Root flushing is a simple technique that many growers use to improve the quality of their marijuana crops, especially in terms of the flavour and aroma of the buds. In this post we explain everything you need to know about this method; how it’s done; and what benefits it can provide.
Every time you water your cannabis plants with fertiliser, part of it is absorbed through the roots and some of it remains in the substrate. What root flushing does is eliminate the excess build-up of salts and nutrients in the soil. This can be done occasionally when halfway through the growing cycle, or more frequently towards the end, just before the plants are cut (which is always highly recommended). Let’s analyse both of these two options:
Root flushing is in fact a simple process. It consists of watering your plants with abundant clean water until it starts overflowing under the pot. Some growers do this in the bath as it’s a practical way of disposing of the excess water. There is a series of factors that you must take into account to correctly perform this process:
Once temperature and pH have been correctly set, you only need to flood the substrate and wait for the water to drain under the pot. At first, you’ll notice that the drained water comes out dirty. Repeat the process until the water finally comes out clean. As mentioned before, the idea here is to remove any excess nutrients which are present in the soil.
While it’s true that root flushing can be done with only water, there are also some products on the market which are specifically designed to facilitate this process. If you’re faced with a serious case of over-fertilisation, you can always resort to this type of products.
The root flushing process may seem a bit more complex outdoors as plants tend to be in really big pots or planted directly in the soil. In any case, the method doesn’t change much. The only thing you need to add to the equation is patience, as a larger amount of substrate translates into more time needed to flush each plant.
If your outdoor marijuana plants are in really big pots or planted directly in the soil, you only need to water little by little, for approximately 15 minutes, so the soil can absorb the water efficiently. It is best to use a water hose, preferably one that lets you easily adjust the amount of water coming out of it.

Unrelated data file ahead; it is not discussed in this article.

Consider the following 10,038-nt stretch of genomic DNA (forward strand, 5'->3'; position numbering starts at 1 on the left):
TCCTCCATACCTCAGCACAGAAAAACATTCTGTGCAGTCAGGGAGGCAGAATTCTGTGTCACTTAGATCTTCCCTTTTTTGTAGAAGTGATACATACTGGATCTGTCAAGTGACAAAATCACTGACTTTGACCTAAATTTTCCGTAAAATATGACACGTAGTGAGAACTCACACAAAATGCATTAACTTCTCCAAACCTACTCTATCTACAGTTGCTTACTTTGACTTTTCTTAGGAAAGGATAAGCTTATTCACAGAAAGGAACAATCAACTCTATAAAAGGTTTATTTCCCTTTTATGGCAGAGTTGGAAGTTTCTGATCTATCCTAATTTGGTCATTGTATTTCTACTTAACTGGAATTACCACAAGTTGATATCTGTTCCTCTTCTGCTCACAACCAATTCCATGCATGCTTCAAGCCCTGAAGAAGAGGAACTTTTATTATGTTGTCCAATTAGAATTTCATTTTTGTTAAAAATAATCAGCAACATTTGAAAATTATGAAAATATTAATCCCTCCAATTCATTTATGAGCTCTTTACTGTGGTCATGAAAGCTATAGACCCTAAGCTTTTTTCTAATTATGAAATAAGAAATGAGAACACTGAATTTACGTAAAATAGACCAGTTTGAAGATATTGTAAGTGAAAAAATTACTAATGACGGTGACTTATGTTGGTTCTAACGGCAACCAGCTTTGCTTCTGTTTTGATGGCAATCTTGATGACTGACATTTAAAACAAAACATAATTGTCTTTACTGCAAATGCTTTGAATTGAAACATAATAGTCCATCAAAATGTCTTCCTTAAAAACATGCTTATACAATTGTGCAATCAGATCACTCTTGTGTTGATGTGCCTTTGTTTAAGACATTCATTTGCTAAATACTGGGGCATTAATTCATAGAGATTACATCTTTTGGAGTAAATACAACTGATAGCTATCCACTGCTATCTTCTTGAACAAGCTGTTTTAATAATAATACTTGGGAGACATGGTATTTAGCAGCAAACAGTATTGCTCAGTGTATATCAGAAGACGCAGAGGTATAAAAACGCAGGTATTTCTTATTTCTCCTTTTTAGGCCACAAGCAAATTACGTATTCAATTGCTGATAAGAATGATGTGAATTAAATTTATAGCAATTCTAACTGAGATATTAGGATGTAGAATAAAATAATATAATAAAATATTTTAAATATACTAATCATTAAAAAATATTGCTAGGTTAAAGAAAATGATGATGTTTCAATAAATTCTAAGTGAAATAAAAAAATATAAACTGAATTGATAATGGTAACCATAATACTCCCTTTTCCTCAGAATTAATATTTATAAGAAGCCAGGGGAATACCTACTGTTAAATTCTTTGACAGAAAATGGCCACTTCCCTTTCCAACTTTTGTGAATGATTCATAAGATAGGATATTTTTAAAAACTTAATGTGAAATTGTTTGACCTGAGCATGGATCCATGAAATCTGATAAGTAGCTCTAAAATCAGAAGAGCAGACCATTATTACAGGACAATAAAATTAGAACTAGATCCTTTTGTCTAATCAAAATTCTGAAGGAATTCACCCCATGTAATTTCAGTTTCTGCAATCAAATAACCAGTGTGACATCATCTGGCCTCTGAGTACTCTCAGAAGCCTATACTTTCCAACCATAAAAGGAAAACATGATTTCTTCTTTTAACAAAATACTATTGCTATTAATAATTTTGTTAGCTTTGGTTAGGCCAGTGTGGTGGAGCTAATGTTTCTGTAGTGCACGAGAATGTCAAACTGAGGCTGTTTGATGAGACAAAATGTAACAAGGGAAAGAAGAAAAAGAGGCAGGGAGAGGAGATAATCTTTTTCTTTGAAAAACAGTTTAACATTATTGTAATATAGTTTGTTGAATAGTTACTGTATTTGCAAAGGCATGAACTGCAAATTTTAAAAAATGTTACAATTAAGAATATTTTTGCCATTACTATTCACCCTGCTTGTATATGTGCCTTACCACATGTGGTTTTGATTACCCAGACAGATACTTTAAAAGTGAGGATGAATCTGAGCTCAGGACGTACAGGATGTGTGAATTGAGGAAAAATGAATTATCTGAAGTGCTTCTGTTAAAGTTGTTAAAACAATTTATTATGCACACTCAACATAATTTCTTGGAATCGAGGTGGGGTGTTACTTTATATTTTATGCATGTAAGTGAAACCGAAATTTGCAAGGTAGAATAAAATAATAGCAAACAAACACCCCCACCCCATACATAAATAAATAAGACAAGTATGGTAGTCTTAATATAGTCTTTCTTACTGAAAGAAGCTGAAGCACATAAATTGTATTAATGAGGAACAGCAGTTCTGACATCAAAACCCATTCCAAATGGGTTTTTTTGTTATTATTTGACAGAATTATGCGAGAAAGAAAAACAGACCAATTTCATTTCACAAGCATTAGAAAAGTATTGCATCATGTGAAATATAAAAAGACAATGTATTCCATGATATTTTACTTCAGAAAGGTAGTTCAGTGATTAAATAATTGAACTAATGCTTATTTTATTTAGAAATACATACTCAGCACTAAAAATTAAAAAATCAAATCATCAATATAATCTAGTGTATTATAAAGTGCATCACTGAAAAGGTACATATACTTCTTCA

For indoor grows, the root flushing process is often done in the bath because cannabis plants tend to be in smaller pots and are therefore easier to move. The approximate amount of water that you need to provide each plant to do a proper flushing of its roots is three times the volume of its pot. If your cannabis plants are, for instance, in 5 litre pots, you must irrigate each plant with 15 litres of clear water.
However, this is only an approximation, because the most important thing is to check that the drained water comes out clean (that’s the indication that the flushing has been successful). To measure this more accurately, you can use a TDS meter, which analyses the amount of minerals, salts, and metals that are dissolved in the water. With this device you can find out how many salts are present in the drained water when you start the flushing (this figure will probably be high, above 1000 ppm), and keep measuring the water until it reaches approximately 50 ppm.
Don’t rush when you’re flushing your plants. It’s best to do this slowly and gradually so the substrate can absorb the water effectively. Many growers use the shower head in ‘rain mode’ so the water is applied in a softer and more gradual way. Nonetheless, you should always check in advance that the pH of your tap water is between 6.5 and 7, and the temperature between 20 and 22 degrees.
Flushing the roots of a hydroponic or even aeroponic crop is even easier. You only need to follow these simple steps:
This way, the plants will only receive water in the last period of the cycle and will not have access to any nutrients, so the root flushing will have the same effect as with the aforementioned methods.
If you’ve used mineral fertilisers in your cannabis grow, the best thing to do is to flush the roots around 15 days before cutting the plants. This will give them enough time to get rid of the remains of the fertiliser that’s still in their system, which will in turn improve the flavour of the flowers. You must keep in mind that, after root flushing, the substrate will remain waterlogged for a longer time than with normal irrigation, so you must ensure that it dries properly before harvesting to make sure that the plant drying process is performed correctly.